Pregnant mom’s food choices tied to baby’s body composition

Pregnant women who eat more carbs and fatty foods may not necessarily give birth to heavier babies, but they may still have infants with more fat tissue, a U.S. study suggests.

In particular, women who ate a lot of saturated fats – the kind in meat, dairy and eggs – had babies with more fat mass, regardless of their pre-pregnancy weight, the study found. At the same time, “we found that saturated fat intake was associated with fat mass at birth,” Crume added by email.
To assess the connection between mothers’ diets and babies’ body composition, Crume and colleagues studied 1,040 mother-infant pairs.
At times during each pregnancy, researchers asked the women to recall everything they had
eaten during the previous 24 hours.
The study can’t prove that mothers’ diets actually cause particular body compositions in their babies, the authors note. And the researchers had to rely on women to accurately recall and report what they ate at several points during pregnancy.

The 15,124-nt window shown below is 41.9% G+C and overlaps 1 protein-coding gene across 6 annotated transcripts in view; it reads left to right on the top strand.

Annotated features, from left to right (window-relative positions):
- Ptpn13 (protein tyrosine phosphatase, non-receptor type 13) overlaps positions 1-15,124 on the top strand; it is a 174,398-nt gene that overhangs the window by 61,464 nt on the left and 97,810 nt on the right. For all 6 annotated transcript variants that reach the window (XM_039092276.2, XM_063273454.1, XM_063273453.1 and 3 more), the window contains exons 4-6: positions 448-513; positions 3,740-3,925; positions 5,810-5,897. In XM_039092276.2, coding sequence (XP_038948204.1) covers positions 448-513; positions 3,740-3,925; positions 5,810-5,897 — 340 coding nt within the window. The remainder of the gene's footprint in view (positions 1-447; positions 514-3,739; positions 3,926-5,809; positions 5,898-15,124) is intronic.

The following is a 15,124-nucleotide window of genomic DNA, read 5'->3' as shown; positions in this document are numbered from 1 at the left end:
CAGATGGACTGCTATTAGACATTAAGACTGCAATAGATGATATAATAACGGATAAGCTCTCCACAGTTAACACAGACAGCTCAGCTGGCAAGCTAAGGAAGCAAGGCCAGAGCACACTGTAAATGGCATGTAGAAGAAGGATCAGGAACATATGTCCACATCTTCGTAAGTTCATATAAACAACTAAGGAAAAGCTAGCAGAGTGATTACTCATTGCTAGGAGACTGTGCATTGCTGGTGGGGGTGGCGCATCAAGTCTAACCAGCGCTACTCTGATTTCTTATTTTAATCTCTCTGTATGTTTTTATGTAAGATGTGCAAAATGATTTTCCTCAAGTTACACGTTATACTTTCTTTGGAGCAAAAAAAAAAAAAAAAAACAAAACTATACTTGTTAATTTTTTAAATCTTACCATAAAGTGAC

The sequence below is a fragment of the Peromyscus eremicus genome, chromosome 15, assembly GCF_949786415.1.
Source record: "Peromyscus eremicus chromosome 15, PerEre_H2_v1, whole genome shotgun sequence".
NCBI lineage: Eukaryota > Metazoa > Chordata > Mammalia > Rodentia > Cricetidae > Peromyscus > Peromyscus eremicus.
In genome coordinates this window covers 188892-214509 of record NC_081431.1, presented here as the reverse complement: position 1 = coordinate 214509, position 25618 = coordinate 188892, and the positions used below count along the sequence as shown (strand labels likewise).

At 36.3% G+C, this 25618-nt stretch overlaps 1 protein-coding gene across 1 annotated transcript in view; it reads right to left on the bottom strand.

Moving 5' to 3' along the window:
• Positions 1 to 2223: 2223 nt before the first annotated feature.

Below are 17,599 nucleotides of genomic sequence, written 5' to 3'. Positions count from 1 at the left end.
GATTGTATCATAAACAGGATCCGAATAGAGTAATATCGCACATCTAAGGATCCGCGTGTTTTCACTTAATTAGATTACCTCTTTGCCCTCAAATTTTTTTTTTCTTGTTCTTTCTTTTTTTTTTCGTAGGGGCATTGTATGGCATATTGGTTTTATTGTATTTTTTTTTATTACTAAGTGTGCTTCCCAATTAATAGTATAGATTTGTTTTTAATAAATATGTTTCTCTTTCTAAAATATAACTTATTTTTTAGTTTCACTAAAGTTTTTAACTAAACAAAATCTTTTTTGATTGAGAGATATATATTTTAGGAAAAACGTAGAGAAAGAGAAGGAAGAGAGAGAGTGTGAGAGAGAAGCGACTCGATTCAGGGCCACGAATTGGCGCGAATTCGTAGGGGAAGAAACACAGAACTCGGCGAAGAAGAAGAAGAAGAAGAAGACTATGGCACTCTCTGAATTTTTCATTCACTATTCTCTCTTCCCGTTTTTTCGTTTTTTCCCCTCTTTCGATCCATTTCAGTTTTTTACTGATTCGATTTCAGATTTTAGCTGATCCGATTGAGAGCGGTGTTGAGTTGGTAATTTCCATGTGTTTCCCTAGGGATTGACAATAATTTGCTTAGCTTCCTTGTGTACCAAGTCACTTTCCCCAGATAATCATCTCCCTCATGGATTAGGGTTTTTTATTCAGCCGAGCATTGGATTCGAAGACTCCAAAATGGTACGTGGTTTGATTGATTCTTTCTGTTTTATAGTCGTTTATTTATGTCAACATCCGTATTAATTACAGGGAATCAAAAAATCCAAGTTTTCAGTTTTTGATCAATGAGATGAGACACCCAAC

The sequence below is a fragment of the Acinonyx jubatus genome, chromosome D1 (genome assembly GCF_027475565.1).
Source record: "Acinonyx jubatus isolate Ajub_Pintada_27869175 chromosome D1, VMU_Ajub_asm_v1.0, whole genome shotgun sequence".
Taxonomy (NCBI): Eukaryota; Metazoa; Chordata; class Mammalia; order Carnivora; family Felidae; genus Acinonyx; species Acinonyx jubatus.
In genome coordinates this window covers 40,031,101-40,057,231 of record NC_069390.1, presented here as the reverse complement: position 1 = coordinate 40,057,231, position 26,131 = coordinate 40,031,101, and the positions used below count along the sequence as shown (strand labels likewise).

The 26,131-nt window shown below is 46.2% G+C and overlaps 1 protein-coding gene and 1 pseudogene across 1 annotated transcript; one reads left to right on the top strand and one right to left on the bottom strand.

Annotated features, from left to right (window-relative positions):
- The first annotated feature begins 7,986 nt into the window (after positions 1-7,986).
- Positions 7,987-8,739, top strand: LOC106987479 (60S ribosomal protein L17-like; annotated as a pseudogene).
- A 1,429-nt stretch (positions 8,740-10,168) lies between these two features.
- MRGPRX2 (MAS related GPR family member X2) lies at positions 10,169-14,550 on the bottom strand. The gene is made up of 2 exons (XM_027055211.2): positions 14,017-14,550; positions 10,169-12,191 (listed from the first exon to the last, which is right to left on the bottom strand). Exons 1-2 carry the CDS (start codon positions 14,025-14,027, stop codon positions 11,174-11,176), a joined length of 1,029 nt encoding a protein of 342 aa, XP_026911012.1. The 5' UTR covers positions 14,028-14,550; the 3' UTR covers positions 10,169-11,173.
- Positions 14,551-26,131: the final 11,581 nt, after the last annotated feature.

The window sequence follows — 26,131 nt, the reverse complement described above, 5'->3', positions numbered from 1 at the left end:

Even so, the findings suggest that women should focus on the total calories they consume during pregnancy as long as they eat a reasonably balanced diet, said Dr. Emily Oken, a public health researcher at Harvard University who wasn’t involved in the study.
Women should be especially aware that pregnancy is not a time to literally eat for two, Oken added by email. Just a few hundred extra calories a day might add up to too much food.
“We are learning that healthy gain in early pregnancy is especially important – just a couple of pounds in the first trimester,” Oken said. “Women should aim to gain within the recommended amounts by continuing to exercise regularly and eating a nutrient-dense diet – avoid ‘empty’ calories such as those in sugary beverages, candy, and desserts.”
source: Reuters Health